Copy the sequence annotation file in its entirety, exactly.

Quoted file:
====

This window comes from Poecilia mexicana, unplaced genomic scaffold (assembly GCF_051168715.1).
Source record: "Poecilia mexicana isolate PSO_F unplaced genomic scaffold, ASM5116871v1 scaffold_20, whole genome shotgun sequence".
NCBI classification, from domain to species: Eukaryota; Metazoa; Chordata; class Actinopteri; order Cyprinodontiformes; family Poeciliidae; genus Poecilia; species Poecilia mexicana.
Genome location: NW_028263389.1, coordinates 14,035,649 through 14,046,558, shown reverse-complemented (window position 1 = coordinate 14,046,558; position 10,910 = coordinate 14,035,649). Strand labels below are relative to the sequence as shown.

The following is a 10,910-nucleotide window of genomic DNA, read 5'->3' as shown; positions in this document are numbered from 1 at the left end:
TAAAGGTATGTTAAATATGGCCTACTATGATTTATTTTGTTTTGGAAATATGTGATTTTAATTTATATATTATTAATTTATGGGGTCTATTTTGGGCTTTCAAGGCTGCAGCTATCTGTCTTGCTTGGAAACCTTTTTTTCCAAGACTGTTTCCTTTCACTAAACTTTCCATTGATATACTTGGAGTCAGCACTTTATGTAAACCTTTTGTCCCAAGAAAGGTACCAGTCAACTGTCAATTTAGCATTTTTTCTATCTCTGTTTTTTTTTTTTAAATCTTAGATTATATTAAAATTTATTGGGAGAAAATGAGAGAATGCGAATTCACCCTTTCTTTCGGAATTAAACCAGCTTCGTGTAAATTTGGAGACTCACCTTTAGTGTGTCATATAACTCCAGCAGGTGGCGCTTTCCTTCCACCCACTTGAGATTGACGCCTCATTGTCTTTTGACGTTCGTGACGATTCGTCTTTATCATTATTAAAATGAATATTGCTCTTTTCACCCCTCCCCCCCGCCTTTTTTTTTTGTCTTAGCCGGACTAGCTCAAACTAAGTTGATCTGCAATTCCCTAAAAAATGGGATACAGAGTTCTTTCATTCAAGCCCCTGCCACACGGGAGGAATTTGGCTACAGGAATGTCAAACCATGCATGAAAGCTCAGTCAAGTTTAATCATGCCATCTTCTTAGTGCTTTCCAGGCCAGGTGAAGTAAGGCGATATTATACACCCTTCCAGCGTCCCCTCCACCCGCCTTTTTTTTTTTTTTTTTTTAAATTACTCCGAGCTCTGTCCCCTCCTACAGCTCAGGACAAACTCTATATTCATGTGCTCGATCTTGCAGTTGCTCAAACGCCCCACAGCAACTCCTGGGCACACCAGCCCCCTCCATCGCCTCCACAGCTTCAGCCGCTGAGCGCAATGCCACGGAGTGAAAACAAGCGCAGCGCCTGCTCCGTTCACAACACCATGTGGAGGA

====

This window comes from Poecilia mexicana, unplaced genomic scaffold (assembly GCF_051168715.1).
Source record: "Poecilia mexicana isolate PSO_F unplaced genomic scaffold, ASM5116871v1 scaffold_20, whole genome shotgun sequence".
NCBI classification, from domain to species: Eukaryota; Metazoa; Chordata; class Actinopteri; order Cyprinodontiformes; family Poeciliidae; genus Poecilia; species Poecilia mexicana.
Genome location: NW_028263389.1, coordinates 14,035,649 through 14,046,558, shown reverse-complemented (window position 1 = coordinate 14,046,558; position 10,910 = coordinate 14,035,649). Strand labels below are relative to the sequence as shown.

The following is a 10,910-nucleotide window of genomic DNA, read 5'->3' as shown; positions in this document are numbered from 1 at the left end:
TAAAGGTATGTTAAATATGGCCTACTATGATTTATTTTGTTTTGGAAATATGTGATTTTAATTTATATATTATTAATTTATGGGGTCTATTTTGGGCTTTCAAGGCTGCAGCTATCTGTCTTGCTTGGAAACCTTTTTTTCCAAGACTGTTTCCTTTCACTAAACTTTCCATTGATATACTTGGAGTCAGCACTTTATGTAAACCTTTTGTCCCAAGAAAGGTACCAGTCAACTGTCAATTTAGCATTTTTTCTATCTCTGTTTTTTTTTTTTAAATCTTAGATTATATTAAAATTTATTGGGAGAAAATGAGAGAATGCGAATTCACCCTTTCTTTCGGAATTAAACCAGCTTCGTGTAAATTTGGAGACTCACCTTTAGTGTGTCATATAACTCCAGCAGGTGGCGCTTTCCTTCCACCCACTTGAGATTGACGCCTCATTGTCTTTTGACGTTCGTGACGATTCGTCTTTATCATTATTAAAATGAATATTGCTCTTTTCACCCCTCCCCCCCGCCTTTTTTTTTTGTCTTAGCCGGACTAGCTCAAACTAAGTTGATCTGCAATTCCCTAAAAAATGGGATACAGAGTTCTTTCATTCAAGCCCCTGCCACACGGGAGGAATTTGGCTACAGGAATGTCAAACCATGCATGAAAGCTCAGTCAAGTTTAATCATGCCATCTTCTTAGTGCTTTCCAGGCCAGGTGAAGTAAGGCGATATTATACACCCTTCCAGCGTCCCCTCCACCCGCCTTTTTTTTTTTTTTTTTTTAAATTACTCCGAGCTCTGTCCCCTCCTACAGCTCAGGACAAACTCTATATTCATGTGCTCGATCTTGCAGTTGCTCAAACGCCCCACAGCAACTCCTGGGCACACCAGCCCCCTCCATCGCCTCCACAGCTTCAGCCGCTGAGCGCAATGCCACGGAGTGAAAACAAGCGCAGCGCCTGCTCCGTTCACAACACCATGTGGAGGA